Home>Articles>Nearly 16,000 Hotel Rooms Secured For Homeless, Surpassing Goal for ‘Project Roomkey’

Governor Gavin Newsom announcing Project Roomkey figures in Campbell on April 18, 2020. (Photo: Youtube)

Nearly 16,000 Hotel Rooms Secured For Homeless, Surpassing Goal for ‘Project Roomkey’

Over 4,200 homeless are currently housed by state in hotel rooms

By Evan Symon, April 19, 2020 2:26 am

On Saturday, Governor Gavin Newsom announced that Project Roomkey, the statewide effort to secure hotel rooms to be used by the homeless temporarily to keep COVID-19 coronavirus social distancing standards, had surpassed it’s goal of 15,000 hotel rooms across the state.

Newsom said that just under 11,000 had already been secured by the state. But he added that a new deal being finalized with Motel 6 to add another 5,025 rooms would push them past that mark.

“They are setting aside, as part of a master agreement template, some 47 Motel 6’s like this in 19 counties in the state of California,” announced Newsom at the press conference outside a Motel 6 in Campbell.

Newsom announced Project Roomkey in early April. Homeless began moving into rooms just over a week ago. So far 4,211 have moved into hotel rooms across the state, with 38% of all rooms currently being filled.

Project Roomkey allows homeless people to receive a hotel room and 3 meals a day free of charge but only on a temporary basis. California officials have said that since homeless people are more vulnerable, cannot shelter in place, and would be more susceptible to the virus due to close living quarters both inside and outside of shelters without intervention. While all homeless people are being considered, those with coronavirus, those who are easily exposed to the virus, those with poor immune systems and other medical conditions that make them more susceptible, and the elderly are to be considered first.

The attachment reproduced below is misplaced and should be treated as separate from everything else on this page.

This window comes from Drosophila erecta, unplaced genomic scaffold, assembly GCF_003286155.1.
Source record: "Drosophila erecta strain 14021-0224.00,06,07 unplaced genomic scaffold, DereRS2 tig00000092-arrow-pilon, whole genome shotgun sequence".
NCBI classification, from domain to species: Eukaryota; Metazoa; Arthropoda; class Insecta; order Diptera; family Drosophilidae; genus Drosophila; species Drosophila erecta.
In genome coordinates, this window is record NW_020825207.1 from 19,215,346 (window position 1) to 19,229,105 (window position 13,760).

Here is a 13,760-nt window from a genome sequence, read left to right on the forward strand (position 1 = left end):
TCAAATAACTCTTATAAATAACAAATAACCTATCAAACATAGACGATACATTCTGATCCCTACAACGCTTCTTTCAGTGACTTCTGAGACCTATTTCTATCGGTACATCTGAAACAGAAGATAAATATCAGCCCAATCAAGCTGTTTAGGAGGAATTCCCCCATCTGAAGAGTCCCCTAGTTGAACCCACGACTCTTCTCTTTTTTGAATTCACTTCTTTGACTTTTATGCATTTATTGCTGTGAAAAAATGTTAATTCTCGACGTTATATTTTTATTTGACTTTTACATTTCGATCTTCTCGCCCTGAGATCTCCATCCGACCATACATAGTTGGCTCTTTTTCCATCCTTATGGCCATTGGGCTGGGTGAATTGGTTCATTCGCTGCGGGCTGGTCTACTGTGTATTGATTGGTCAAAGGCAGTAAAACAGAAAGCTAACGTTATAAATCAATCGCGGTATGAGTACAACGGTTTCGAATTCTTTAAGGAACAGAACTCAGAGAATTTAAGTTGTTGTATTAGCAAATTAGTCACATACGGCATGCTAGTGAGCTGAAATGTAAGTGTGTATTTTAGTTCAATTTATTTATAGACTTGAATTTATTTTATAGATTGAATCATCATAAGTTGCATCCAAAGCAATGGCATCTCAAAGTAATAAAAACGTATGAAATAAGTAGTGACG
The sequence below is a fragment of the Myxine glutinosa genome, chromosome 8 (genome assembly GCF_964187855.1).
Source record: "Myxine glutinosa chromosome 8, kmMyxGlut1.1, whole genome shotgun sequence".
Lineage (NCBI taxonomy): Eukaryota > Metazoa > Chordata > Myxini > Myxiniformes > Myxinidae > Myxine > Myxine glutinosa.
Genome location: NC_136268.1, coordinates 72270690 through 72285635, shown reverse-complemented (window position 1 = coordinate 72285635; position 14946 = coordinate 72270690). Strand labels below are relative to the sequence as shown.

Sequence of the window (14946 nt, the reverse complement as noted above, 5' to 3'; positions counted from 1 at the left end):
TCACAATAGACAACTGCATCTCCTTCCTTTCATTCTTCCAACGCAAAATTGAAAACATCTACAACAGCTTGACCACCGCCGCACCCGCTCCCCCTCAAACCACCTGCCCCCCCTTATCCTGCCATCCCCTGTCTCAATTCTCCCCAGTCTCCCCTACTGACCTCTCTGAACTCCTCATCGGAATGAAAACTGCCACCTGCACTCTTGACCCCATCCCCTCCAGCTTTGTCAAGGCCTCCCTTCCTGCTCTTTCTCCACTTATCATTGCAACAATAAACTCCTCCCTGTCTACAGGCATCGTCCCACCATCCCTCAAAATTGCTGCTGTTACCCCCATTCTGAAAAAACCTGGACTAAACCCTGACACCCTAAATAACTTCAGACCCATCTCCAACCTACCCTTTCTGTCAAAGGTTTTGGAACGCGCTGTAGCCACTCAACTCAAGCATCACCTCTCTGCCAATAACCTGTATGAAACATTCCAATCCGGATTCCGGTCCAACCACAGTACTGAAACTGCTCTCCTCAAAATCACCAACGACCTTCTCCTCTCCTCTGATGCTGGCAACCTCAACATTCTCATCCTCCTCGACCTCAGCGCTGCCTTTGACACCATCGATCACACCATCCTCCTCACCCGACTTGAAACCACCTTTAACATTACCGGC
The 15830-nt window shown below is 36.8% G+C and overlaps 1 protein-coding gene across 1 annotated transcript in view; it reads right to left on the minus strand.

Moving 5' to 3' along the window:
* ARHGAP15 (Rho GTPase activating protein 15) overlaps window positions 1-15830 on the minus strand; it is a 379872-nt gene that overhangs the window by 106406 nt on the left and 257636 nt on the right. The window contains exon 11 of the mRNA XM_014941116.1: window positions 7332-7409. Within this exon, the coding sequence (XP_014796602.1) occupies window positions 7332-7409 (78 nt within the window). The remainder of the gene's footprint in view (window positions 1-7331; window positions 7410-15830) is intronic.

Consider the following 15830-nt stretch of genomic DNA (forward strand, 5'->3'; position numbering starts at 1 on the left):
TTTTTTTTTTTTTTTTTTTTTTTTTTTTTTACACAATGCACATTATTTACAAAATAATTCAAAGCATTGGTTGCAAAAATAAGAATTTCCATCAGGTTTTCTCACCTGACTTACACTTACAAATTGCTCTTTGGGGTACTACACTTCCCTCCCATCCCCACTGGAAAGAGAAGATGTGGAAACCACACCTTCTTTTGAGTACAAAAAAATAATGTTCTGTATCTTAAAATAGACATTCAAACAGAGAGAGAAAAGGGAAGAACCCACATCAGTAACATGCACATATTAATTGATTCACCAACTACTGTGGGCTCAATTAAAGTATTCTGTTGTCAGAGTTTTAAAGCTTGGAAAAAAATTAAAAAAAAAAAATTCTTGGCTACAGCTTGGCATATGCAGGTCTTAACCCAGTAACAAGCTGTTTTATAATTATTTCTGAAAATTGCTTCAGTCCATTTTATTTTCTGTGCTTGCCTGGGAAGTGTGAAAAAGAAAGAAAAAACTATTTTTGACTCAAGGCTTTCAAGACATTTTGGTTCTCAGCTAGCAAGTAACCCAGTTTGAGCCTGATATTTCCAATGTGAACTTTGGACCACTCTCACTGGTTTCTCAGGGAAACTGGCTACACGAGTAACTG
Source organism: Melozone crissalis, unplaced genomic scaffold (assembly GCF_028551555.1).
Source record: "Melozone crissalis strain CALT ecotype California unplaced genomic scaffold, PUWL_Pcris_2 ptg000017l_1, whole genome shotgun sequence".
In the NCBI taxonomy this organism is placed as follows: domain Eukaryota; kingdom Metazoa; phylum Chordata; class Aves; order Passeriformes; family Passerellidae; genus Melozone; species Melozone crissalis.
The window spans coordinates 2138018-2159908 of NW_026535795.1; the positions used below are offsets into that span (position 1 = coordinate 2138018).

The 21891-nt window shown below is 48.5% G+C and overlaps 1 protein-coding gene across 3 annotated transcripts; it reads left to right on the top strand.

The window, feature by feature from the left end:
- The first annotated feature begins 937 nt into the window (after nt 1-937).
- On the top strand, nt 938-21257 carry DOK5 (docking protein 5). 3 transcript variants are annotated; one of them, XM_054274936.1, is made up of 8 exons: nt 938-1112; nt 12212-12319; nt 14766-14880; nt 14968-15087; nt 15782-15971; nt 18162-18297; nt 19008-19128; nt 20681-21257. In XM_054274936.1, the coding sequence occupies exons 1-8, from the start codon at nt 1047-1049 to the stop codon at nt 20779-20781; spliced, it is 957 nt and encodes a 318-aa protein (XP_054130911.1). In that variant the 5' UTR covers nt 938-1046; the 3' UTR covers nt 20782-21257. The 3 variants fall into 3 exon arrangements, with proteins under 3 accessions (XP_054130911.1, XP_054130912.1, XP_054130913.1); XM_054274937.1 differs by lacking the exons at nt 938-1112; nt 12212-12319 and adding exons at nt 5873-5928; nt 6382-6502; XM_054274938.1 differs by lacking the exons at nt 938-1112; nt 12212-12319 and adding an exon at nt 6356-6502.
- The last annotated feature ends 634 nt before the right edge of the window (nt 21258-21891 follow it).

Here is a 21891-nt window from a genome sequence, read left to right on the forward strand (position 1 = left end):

Newsom has also been continuing to secure partnerships across California for his project.

“We’ve had amazing partnerships not only with Santa Clara County, but Yolo County, Merced County, Los Angeles County, Riverside County and Ventura County,” explained Newsom. “And there’s a reason I mention those counties. They have simply done more than all of the other counties to really support this effort.”

Newsom also added that these county partnerships, as well as the partnership with Motel 6, would lead to longer-term homeless solutions both during and after the coronavirus.

“It make it much easier beyond this pandemic to potentially consider these sites as a broader portfolio to provide some more permanency for those most in need in the state of California,” said Newsom.

This has been met by some criticism.

“They’re testing it right now to see if using Motels as a longer-term shelter can help solve the homeless crisis,” noted housing advocate Mina Ochoa. “If they can give them rooms for cheap, kind-of how poorer people pay weekly to live in motels now, they might become de facto shelters.

I don’t know how this would work or how it would be paid for, because you can be certain that a lot of taxpayers and politicians would take issue with it, but it could become a viable solution if it turns out to be more cost-effective than current shelters.

There’s many factors such as price, location, and damages that make it more expensive, but they’re testing the waters right now. We’ll see.”

Thousands of more rooms are expected to be filled this coming week.

To date California has had 28,963 confirmed coronavirus antibodies cases, with 1,072 deaths,  according to the California Department of Public Health.

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20 thoughts on “Nearly 16,000 Hotel Rooms Secured For Homeless, Surpassing Goal for ‘Project Roomkey’

    1. Just a question here: How do you access the internet when you are homeless and the public libraries are closed and places with WiFi are closed ?